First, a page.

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Poem by John Gay
Part I. Fable 12. Cupid, Hymen, and Plutus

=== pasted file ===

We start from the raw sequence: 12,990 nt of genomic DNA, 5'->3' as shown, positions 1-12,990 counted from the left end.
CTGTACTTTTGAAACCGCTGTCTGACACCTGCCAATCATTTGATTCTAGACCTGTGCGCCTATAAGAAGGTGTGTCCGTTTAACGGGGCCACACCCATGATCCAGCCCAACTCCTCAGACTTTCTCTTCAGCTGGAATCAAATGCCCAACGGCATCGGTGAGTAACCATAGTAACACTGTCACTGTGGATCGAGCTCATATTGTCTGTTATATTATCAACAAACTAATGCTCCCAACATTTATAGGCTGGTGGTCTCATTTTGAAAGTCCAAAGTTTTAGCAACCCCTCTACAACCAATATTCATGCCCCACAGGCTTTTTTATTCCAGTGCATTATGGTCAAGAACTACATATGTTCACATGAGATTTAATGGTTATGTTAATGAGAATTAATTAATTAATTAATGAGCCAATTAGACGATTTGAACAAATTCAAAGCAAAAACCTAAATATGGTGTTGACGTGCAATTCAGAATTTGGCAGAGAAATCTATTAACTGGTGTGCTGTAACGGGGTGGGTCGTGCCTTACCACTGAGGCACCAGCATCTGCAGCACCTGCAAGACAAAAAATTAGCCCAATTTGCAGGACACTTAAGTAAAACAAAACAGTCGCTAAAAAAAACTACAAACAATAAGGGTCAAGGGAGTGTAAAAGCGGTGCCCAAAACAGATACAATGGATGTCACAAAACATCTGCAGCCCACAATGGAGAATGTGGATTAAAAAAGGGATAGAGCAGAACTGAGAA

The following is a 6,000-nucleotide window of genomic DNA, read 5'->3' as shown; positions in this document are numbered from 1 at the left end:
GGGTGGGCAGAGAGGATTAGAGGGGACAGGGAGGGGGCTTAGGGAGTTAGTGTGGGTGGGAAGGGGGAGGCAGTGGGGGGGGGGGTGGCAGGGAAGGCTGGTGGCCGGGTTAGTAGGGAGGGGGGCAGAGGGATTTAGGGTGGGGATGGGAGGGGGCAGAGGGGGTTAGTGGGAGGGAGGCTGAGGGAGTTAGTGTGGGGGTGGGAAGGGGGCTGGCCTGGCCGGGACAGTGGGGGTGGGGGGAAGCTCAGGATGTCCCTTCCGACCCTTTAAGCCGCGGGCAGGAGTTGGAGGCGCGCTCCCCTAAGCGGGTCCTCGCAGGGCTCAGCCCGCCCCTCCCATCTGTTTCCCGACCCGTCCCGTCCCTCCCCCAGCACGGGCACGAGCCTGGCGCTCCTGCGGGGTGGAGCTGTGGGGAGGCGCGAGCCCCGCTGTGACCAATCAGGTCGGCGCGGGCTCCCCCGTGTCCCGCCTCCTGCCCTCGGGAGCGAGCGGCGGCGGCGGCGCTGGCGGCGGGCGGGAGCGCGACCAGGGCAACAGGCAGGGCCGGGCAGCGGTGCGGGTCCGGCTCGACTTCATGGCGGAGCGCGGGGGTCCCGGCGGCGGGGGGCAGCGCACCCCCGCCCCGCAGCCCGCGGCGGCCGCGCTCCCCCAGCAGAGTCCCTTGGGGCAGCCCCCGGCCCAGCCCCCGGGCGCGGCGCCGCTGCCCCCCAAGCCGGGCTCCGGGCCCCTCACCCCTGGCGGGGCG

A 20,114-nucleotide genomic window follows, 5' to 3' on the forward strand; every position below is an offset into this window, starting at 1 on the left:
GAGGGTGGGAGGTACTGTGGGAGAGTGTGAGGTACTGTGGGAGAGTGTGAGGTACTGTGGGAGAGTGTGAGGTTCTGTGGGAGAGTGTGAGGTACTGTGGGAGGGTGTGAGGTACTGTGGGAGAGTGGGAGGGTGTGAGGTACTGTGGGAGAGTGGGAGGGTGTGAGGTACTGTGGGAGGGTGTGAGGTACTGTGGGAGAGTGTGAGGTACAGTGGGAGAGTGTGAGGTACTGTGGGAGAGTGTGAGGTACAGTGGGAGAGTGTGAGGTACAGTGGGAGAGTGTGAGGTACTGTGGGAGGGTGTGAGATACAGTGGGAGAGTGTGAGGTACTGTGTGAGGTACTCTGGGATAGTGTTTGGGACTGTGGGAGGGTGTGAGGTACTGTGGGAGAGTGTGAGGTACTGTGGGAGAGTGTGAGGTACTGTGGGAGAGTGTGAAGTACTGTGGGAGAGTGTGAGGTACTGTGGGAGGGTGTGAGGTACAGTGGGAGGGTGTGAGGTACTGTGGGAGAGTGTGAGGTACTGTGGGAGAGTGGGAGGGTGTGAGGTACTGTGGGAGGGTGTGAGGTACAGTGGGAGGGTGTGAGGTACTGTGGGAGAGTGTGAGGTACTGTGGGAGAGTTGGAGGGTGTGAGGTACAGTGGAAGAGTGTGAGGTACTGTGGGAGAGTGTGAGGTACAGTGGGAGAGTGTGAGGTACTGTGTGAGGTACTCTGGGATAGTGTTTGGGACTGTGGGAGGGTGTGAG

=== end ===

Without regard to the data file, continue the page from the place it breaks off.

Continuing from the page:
As Cupid in Cythera's grove Employed the lesser powers of love; Some shape the bow, or fit the string; Some give the taper shaft its wing, Or turn the polished quiver's mould, Or head the dart with tempered gold. Amidst their toil and various care, Thus Hymen, with assuming air, Addressed the god: 'Thou purblind chit, Of awkward and ill-judging wit, If matches are not better made, At once I must forswear my trade. You send me such ill-coupled folks, That 'tis a shame to sell them yokes. They squabble for a pin, a feather, And wonder how they came together. The husband's sullen, dogged, shy; The wife grows flippant in reply: He loves command and due restriction, And she as well likes contradiction: She never slavishly submits; She'll have her will, or have her fits. He this way tugs, she t'other draws: The man grows jealous, and with cause. Nothing can save him but divorce; And here the wife complies of course.' 'When,' says the boy, 'had I to do With either your affairs or you? I never idly spent my darts; You trade in mercenary hearts. For settlements the lawyer's fee'd; Is my hand witness to the deed? If they like cat and dog agree, Go, rail at Plutus, not at me.' Plutus appeared, and said, УTis true, In marriage gold is all their view: They seek not beauty, wit, or sense; And love is seldom the pretence. All offer incense at my shrine, And I alone the bargain sign. How can Belinda blame her fate? She only asked a great estate. Doris was rich enough, 'tis true; Her lord must give her title too: And every man, or rich or poor, A fortune asks, and asks no more.' Av'rice, whatever shape it bears, Must still be coupled with its cares.
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